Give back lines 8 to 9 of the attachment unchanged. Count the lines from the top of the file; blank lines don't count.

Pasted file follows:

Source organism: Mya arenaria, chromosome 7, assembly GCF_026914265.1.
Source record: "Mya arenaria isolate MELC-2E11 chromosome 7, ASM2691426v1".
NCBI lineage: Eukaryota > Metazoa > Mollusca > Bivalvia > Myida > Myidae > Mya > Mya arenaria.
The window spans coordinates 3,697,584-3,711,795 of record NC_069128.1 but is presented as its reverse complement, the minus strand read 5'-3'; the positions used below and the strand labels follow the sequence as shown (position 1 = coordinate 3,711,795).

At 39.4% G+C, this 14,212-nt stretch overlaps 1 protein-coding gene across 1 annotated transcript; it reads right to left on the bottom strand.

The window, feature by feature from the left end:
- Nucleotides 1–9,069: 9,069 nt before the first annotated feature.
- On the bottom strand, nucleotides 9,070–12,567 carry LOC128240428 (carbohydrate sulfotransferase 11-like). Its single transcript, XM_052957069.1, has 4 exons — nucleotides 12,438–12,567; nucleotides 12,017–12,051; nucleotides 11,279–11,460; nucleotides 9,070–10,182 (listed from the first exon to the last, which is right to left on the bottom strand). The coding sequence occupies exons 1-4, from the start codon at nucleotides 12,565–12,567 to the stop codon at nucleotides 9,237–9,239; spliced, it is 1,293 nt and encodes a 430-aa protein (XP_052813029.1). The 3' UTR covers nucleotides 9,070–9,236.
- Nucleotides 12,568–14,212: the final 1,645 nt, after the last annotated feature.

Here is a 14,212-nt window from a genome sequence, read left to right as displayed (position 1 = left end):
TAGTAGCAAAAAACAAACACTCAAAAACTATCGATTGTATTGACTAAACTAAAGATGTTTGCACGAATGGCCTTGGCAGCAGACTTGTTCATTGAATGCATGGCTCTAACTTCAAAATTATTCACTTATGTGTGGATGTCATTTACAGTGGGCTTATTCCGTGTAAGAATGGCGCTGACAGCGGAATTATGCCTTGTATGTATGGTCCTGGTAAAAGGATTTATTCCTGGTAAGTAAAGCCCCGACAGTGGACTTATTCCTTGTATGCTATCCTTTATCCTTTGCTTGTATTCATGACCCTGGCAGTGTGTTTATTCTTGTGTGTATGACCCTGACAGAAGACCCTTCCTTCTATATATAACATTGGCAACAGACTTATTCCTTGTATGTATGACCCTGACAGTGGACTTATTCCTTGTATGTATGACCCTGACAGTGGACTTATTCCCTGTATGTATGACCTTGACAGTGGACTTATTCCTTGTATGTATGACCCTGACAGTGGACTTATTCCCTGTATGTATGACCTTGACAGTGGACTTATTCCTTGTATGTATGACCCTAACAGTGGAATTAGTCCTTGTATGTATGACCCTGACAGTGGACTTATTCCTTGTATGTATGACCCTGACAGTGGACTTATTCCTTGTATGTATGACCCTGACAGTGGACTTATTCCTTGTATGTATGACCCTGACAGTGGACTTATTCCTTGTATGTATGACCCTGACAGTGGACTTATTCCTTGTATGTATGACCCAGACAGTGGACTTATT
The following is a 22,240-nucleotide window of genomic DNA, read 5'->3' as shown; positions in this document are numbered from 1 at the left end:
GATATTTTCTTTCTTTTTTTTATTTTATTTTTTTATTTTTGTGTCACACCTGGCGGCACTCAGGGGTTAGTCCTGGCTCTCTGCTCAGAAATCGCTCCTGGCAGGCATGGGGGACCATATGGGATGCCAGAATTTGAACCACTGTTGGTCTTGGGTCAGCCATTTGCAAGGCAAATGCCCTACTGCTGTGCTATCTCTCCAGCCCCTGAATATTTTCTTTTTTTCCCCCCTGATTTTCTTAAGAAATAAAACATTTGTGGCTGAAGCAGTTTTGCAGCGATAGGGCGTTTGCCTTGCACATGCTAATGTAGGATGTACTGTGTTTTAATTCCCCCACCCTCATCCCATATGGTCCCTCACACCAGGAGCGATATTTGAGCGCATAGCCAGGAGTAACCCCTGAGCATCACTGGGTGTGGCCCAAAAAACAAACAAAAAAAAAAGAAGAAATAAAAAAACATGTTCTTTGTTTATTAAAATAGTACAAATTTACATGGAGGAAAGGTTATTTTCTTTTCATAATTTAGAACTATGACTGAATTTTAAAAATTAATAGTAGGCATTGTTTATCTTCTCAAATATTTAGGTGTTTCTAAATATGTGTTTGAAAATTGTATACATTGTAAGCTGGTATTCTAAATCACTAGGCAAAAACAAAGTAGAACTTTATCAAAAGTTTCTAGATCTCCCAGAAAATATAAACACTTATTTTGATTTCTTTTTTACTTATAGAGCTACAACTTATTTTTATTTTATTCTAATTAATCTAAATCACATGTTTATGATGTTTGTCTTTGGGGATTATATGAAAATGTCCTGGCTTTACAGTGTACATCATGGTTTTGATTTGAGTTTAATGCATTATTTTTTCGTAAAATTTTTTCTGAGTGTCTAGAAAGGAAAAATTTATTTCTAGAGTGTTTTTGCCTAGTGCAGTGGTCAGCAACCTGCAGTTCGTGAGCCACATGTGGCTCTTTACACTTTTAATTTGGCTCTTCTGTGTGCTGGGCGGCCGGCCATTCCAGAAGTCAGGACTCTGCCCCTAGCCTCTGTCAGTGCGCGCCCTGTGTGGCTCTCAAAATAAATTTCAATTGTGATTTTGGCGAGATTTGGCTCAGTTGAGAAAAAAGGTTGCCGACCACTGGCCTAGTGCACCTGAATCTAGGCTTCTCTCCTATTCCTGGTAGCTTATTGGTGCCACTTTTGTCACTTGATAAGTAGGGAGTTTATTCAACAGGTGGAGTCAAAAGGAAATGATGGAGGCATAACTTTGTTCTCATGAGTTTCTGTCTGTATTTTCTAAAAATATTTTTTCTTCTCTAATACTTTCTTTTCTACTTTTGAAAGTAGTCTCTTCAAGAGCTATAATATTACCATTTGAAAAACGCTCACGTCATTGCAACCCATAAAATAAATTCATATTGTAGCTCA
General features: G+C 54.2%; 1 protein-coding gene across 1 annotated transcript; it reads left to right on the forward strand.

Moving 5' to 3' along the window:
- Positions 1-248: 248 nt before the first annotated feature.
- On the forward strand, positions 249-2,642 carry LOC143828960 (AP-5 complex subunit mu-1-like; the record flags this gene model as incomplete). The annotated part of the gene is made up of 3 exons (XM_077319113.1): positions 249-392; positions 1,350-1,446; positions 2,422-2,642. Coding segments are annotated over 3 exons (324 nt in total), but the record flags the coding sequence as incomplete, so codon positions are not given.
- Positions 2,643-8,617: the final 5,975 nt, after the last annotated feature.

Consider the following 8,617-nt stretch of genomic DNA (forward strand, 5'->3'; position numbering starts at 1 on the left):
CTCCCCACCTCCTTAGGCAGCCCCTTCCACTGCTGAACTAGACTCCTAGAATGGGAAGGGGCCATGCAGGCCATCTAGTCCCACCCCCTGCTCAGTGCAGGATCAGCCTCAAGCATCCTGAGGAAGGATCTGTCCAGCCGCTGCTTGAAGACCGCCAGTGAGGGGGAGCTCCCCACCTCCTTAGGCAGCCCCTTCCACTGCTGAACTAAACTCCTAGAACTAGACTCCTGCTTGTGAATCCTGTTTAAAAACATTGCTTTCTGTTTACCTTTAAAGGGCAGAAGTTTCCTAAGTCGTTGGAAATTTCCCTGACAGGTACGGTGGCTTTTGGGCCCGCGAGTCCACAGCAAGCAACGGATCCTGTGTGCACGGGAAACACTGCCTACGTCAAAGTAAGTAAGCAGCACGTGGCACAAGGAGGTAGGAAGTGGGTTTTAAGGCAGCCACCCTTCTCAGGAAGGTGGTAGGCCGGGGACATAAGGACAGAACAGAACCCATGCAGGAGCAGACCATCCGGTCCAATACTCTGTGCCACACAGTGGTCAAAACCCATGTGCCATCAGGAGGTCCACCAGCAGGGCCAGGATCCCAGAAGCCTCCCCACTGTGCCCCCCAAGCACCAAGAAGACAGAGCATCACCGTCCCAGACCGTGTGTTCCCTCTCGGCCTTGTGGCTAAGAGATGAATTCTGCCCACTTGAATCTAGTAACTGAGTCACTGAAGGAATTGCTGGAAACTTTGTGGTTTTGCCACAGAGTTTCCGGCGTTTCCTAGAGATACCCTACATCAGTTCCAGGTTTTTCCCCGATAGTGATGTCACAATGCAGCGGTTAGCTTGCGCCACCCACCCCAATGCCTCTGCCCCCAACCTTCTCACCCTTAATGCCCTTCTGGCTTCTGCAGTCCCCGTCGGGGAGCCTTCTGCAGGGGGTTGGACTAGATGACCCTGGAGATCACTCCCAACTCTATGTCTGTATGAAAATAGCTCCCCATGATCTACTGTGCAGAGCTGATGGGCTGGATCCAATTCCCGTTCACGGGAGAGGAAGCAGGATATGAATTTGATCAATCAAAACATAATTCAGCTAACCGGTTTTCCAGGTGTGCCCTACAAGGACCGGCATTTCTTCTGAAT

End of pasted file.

- On the bottom strand, nucleotides 9,070–12,567 carry LOC128240428 (carbohydrate sulfotransferase 11-like). Its single transcript, XM_052957069.1, has 4 exons — nucleotides 12,438–12,567; nucleotides 12,017–12,051; nucleotides 11,279–11,460; nucleotides 9,070–10,182 (listed from the first exon to the last, which is right to left on the bottom strand). The coding sequence occupies exons 1-4, from the start codon at nucleotides 12,565–12,567 to the stop codon at nucleotides 9,237–9,239; spliced, it is 1,293 nt and encodes a 430-aa protein (XP_052813029.1). The 3' UTR covers nucleotides 9,070–9,236.
- Nucleotides 12,568–14,212: the final 1,645 nt, after the last annotated feature.